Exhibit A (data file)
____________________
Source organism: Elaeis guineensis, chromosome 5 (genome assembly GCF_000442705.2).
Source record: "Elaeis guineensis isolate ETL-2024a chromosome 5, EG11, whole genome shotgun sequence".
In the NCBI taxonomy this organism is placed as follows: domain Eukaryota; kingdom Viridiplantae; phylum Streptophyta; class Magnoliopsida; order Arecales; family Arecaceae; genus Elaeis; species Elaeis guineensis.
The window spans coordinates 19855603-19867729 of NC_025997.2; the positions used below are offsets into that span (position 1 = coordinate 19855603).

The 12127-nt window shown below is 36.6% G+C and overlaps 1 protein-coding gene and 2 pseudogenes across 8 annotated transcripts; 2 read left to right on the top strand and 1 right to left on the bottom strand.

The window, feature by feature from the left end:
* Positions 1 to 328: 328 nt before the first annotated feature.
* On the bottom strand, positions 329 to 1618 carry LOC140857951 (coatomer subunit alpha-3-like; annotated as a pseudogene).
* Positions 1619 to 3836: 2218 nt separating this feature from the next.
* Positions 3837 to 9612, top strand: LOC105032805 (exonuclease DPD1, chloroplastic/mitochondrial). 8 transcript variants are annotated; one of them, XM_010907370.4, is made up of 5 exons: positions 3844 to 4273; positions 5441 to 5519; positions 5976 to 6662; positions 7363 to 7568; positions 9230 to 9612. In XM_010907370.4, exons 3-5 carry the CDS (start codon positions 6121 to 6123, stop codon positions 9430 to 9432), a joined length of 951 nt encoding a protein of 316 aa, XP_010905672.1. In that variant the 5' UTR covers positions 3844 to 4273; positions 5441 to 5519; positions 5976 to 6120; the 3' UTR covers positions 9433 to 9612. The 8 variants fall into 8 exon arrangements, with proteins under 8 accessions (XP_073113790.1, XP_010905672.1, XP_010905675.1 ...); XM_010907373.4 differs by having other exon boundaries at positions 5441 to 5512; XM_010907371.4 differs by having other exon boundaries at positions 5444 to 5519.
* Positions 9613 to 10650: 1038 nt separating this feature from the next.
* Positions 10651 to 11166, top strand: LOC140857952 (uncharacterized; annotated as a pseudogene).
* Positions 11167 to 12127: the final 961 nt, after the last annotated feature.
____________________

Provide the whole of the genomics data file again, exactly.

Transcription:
Source organism: Elaeis guineensis, chromosome 5 (genome assembly GCF_000442705.2).
Source record: "Elaeis guineensis isolate ETL-2024a chromosome 5, EG11, whole genome shotgun sequence".
In the NCBI taxonomy this organism is placed as follows: domain Eukaryota; kingdom Viridiplantae; phylum Streptophyta; class Magnoliopsida; order Arecales; family Arecaceae; genus Elaeis; species Elaeis guineensis.
The window spans coordinates 19855603-19867729 of NC_025997.2; the positions used below are offsets into that span (position 1 = coordinate 19855603).

The 12127-nt window shown below is 36.6% G+C and overlaps 1 protein-coding gene and 2 pseudogenes across 8 annotated transcripts; 2 read left to right on the top strand and 1 right to left on the bottom strand.

The window, feature by feature from the left end:
* Positions 1 to 328: 328 nt before the first annotated feature.
* On the bottom strand, positions 329 to 1618 carry LOC140857951 (coatomer subunit alpha-3-like; annotated as a pseudogene).
* Positions 1619 to 3836: 2218 nt separating this feature from the next.
* Positions 3837 to 9612, top strand: LOC105032805 (exonuclease DPD1, chloroplastic/mitochondrial). 8 transcript variants are annotated; one of them, XM_010907370.4, is made up of 5 exons: positions 3844 to 4273; positions 5441 to 5519; positions 5976 to 6662; positions 7363 to 7568; positions 9230 to 9612. In XM_010907370.4, exons 3-5 carry the CDS (start codon positions 6121 to 6123, stop codon positions 9430 to 9432), a joined length of 951 nt encoding a protein of 316 aa, XP_010905672.1. In that variant the 5' UTR covers positions 3844 to 4273; positions 5441 to 5519; positions 5976 to 6120; the 3' UTR covers positions 9433 to 9612. The 8 variants fall into 8 exon arrangements, with proteins under 8 accessions (XP_073113790.1, XP_010905672.1, XP_010905675.1 ...); XM_010907373.4 differs by having other exon boundaries at positions 5441 to 5512; XM_010907371.4 differs by having other exon boundaries at positions 5444 to 5519.
* Positions 9613 to 10650: 1038 nt separating this feature from the next.
* Positions 10651 to 11166, top strand: LOC140857952 (uncharacterized; annotated as a pseudogene).
* Positions 11167 to 12127: the final 961 nt, after the last annotated feature.